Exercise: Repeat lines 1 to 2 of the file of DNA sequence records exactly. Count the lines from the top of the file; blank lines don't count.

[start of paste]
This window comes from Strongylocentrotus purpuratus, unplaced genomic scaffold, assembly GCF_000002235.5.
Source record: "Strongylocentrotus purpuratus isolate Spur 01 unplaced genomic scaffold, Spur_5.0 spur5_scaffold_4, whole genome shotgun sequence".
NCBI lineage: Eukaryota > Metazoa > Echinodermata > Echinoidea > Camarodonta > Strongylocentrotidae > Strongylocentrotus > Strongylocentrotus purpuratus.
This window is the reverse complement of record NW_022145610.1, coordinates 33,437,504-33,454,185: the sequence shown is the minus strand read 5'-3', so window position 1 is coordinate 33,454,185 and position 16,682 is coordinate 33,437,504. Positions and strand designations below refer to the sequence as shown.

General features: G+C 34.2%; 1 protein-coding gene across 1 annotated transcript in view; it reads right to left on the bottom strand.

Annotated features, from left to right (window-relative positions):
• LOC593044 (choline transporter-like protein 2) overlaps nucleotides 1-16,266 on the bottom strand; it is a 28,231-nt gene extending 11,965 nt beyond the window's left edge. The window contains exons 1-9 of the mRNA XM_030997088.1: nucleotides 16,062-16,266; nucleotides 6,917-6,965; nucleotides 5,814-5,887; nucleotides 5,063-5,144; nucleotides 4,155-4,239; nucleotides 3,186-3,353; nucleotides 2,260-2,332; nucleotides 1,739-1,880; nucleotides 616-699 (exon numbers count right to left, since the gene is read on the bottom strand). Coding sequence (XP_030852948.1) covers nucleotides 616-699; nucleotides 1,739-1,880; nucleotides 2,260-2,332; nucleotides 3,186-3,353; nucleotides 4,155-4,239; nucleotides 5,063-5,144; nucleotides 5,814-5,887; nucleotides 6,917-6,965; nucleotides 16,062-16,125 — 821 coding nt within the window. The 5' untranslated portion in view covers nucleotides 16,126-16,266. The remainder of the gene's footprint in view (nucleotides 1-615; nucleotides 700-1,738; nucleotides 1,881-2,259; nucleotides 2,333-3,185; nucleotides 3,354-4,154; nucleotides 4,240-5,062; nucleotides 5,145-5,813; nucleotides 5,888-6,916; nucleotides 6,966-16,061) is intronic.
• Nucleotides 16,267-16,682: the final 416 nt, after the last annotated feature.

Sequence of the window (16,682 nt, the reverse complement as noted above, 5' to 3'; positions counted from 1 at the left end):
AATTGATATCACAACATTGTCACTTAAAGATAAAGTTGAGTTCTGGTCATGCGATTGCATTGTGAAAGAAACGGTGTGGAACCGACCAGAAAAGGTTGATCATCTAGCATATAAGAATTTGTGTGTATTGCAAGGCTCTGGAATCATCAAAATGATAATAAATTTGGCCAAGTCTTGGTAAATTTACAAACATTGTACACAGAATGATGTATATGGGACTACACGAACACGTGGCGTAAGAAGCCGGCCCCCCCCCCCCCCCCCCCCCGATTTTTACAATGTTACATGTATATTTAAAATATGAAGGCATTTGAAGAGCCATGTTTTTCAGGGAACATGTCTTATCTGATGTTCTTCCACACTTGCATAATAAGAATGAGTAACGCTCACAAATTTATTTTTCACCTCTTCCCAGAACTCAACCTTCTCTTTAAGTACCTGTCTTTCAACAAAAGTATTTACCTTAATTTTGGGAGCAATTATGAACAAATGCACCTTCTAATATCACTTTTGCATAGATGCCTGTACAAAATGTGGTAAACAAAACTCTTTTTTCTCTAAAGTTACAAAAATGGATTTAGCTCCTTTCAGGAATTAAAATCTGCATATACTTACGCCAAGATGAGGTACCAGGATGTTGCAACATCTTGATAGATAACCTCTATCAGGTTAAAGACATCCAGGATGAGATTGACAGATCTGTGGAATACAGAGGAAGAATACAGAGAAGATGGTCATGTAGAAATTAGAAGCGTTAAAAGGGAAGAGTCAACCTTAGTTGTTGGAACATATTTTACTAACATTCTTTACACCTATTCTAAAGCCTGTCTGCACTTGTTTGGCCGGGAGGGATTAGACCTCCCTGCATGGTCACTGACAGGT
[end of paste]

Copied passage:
This window comes from Strongylocentrotus purpuratus, unplaced genomic scaffold, assembly GCF_000002235.5.
Source record: "Strongylocentrotus purpuratus isolate Spur 01 unplaced genomic scaffold, Spur_5.0 spur5_scaffold_4, whole genome shotgun sequence".